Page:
I just use one mic—the Røde Classic valve mic. I’ve had it now for over 20 years and it’s “my mic.” The valve sound just suits my voice, so I stick with what works. I don’t even put a pop shield in front of it anymore, because I use my onstage in-ears while singing so that I don’t get any extraneous noise caused by headphones creaking. [Laughs] Robbie gets really annoyed if I give him vocals that have noises on them. I don’t get too much popping and buzzing; I angle my singing to compensate for that. I spend hours and hours doing vocals—experimenting with the sounds, with diction. It’s weeks of work, especially on this album, because there are hundreds of harmonies everywhere as well, which I love doing.

For studio monitors, I have Dynaudio BM12 monitors. They’re self-powered and I love this speaker so much. Robbie’s got the new upgrade of them; we used them right at the end of the album to check our mixes and honestly, I don’t know what they call them, but they just blow your mind, they’re so good. Everyone has their own favorite speakers, where you know if they sound a certain way in your studio, they’re gonna sound good in the car and coming off your Homepod and everything like that.

While Howard Jones has been known to hit the road as a one-man show, in recent times, he's had a full band with him. (l-r): Nick Beggs, Dan Clarke, Jones, Robbie Bronnimann and Robin Boult. Photo: Martin Shaw.
While Howard Jones has been known to tour as a one-man show, in recent times, he’s had a full band with him. (l-r): Nick Beggs, Dan Clarke, Jones, Robbie Bronnimann and Robin Boult. Photo: Martin Shaw.

When you’re putting an album together, whether it’s during the writing process or later on mixing, are you thinking “How are we going to make this translate to the concert stage?”

They’re two separate things, really. You’re creating music to be listened to at home and in the car, on earbuds and all that. When we work out how we’re going to do it live, usually we take out a lot of stuff, because you don’t need the amount of information. Live, things sound bigger when there’s less—so we try to remember that! [Laughs] We use Ableton when we transfer it to the live thing.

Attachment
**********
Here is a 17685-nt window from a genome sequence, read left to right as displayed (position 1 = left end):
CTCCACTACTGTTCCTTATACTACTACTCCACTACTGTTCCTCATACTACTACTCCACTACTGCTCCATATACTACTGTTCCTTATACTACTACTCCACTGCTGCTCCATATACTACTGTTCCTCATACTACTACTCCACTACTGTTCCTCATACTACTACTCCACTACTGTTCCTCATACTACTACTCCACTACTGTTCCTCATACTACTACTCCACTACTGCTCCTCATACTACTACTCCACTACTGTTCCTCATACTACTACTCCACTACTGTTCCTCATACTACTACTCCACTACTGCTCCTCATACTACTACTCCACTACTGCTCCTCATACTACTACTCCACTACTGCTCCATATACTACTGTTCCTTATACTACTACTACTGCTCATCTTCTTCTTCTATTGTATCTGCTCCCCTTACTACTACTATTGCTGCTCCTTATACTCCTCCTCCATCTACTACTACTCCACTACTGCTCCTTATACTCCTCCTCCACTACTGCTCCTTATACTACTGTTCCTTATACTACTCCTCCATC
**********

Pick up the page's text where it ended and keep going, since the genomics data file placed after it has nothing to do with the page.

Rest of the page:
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Touring, we’ve got Nick Beggs [Chapman Stick, bass guitar], Robin Boult [electric and acoustic guitars] and Dan Clarke [keyboards, electronic percussion] and they give it extra power as well. We’ll ditch some of the keyboard parts to allow room for the guitar, but because I’m so passionate about bass, Nick follows what I’ve written and we just keep experimenting with things until it sounds right.

During soundcheck, I go out and listen through the big PA and we just make little adjustments. We’re always looking for the optimum thing; we never settle down and go, ‘Oh, that’s it.’ Even with “New Song” [Jones’s first single], there’s still ways to make it sound even better. It’s having that desire, isn’t it, to keep moving forward.

Obviously, when I do shows, it would be really horrible of me not to play the songs that people know and love and that they’ve grown up with. I feel an absolute duty to do that, but for me, what’s important is that you always give them a bit of a fresh look. I’m really committed to doing that upgrading and reinventing the work but not making it so that people don’t recognize it. That would be a crime because people love to hear certain synth sounds and parts of the structure. So I’m wary of going too far, but I think giving things a nice facelift each time we go out on tour is a really good idea.

Case in point, I caught one of your shows last year and with “Things Can Only Get Better,” at the end, you took a massive left turn, turning it into straight-up, rave-style EDM. You could see the crowd’s faces suddenly went “Huh?” And then they were “Yeah, I’m totally there—let’s go” and they were all swept up in it.

I absolutely love that moment in the show; it builds and builds and builds towards that moment—and to me, it’s so significant because what it means that the people who have grown up with me, they’re still up for something a bit new and jumping around and having a youthful spirit!

That’s part of what the music is about for me; it’s like saying, “Let’s not get set in our ways. We love things from the past, but we love things that are going on now—and we’re looking into the future as well.” That moment where everyone goes crazy, I see it and think “Yeah, that’s proving it. Yeah, I am doing the right thing. I’ll keep on this track.”

The Letting It Go Show tour with Culture Club, Howard Jones and Berlin kicks off July 13, 2023 in West Palm Beach, FL and runs through to Concord, CA on August 20.